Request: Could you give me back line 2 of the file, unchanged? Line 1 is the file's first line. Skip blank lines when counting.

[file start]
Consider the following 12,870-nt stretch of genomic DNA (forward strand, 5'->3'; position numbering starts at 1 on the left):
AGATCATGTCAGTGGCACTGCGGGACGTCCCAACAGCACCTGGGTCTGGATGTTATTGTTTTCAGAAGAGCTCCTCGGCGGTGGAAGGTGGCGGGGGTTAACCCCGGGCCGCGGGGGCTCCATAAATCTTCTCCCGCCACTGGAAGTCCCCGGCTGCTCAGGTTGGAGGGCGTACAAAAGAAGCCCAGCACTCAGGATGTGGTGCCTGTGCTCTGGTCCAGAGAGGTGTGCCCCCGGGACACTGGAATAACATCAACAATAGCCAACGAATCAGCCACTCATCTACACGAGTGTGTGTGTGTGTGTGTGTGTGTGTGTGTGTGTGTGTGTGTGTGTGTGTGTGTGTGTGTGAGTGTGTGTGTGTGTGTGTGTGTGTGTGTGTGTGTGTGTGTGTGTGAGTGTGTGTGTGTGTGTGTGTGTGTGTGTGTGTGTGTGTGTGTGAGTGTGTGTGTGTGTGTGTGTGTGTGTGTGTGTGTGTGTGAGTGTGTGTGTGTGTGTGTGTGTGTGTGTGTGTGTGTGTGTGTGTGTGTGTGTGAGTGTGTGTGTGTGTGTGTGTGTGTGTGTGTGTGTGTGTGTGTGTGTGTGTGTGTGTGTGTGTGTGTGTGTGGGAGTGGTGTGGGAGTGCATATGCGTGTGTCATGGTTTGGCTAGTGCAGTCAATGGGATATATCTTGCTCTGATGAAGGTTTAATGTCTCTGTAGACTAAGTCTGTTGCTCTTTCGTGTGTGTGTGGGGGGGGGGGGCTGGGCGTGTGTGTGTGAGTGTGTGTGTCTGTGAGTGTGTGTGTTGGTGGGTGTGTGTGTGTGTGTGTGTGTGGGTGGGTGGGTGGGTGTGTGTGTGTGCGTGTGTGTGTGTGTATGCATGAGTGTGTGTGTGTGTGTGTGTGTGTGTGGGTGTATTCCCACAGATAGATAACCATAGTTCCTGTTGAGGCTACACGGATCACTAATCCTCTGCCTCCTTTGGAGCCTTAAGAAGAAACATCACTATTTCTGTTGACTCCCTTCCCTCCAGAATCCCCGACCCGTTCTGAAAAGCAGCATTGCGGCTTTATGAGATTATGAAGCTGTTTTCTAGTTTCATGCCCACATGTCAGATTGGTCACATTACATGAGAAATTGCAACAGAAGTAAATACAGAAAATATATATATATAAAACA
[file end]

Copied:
AGATCATGTCAGTGGCACTGCGGGACGTCCCAACAGCACCTGGGTCTGGATGTTATTGTTTTCAGAAGAGCTCCTCGGCGGTGGAAGGTGGCGGGGGTTAACCCCGGGCCGCGGGGGCTCCATAAATCTTCTCCCGCCACTGGAAGTCCCCGGCTGCTCAGGTTGGAGGGCGTACAAAAGAAGCCCAGCACTCAGGATGTGGTGCCTGTGCTCTGGTCCAGAGAGGTGTGCCCCCGGGACACTGGAATAACATCAACAATAGCCAACGAATCAGCCACTCATCTACACGAGTGTGTGTGTGTGTGTGTGTGTGTGTGTGTGTGTGTGTGTGTGTGTGTGTGTGTGTGTGTGAGTGTGTGTGTGTGTGTGTGTGTGTGTGTGTGTGTGTGTGTGTGTGAGTGTGTGTGTGTGTGTGTGTGTGTGTGTGTGTGTGTGTGTGTGAGTGTGTGTGTGTGTGTGTGTGTGTGTGTGTGTGTGTGTGAGTGTGTGTGTGTGTGTGTGTGTGTGTGTGTGTGTGTGTGTGTGTGTGTGTGTGAGTGTGTGTGTGTGTGTGTGTGTGTGTGTGTGTGTGTGTGTGTGTGTGTGTGTGTGTGTGTGTGTGTGTGTGGGAGTGGTGTGGGAGTGCATATGCGTGTGTCATGGTTTGGCTAGTGCAGTCAATGGGATATATCTTGCTCTGATGAAGGTTTAATGTCTCTGTAGACTAAGTCTGTTGCTCTTTCGTGTGTGTGTGGGGGGGGGGGGCTGGGCGTGTGTGTGTGAGTGTGTGTGTCTGTGAGTGTGTGTGTTGGTGGGTGTGTGTGTGTGTGTGTGTGTGGGTGGGTGGGTGGGTGTGTGTGTGTGCGTGTGTGTGTGTGTATGCATGAGTGTGTGTGTGTGTGTGTGTGTGTGTGGGTGTATTCCCACAGATAGATAACCATAGTTCCTGTTGAGGCTACACGGATCACTAATCCTCTGCCTCCTTTGGAGCCTTAAGAAGAAACATCACTATTTCTGTTGACTCCCTTCCCTCCAGAATCCCCGACCCGTTCTGAAAAGCAGCATTGCGGCTTTATGAGATTATGAAGCTGTTTTCTAGTTTCATGCCCACATGTCAGATTGGTCACATTACATGAGAAATTGCAACAGAAGTAAATACAGAAAATATATATATATAAAACA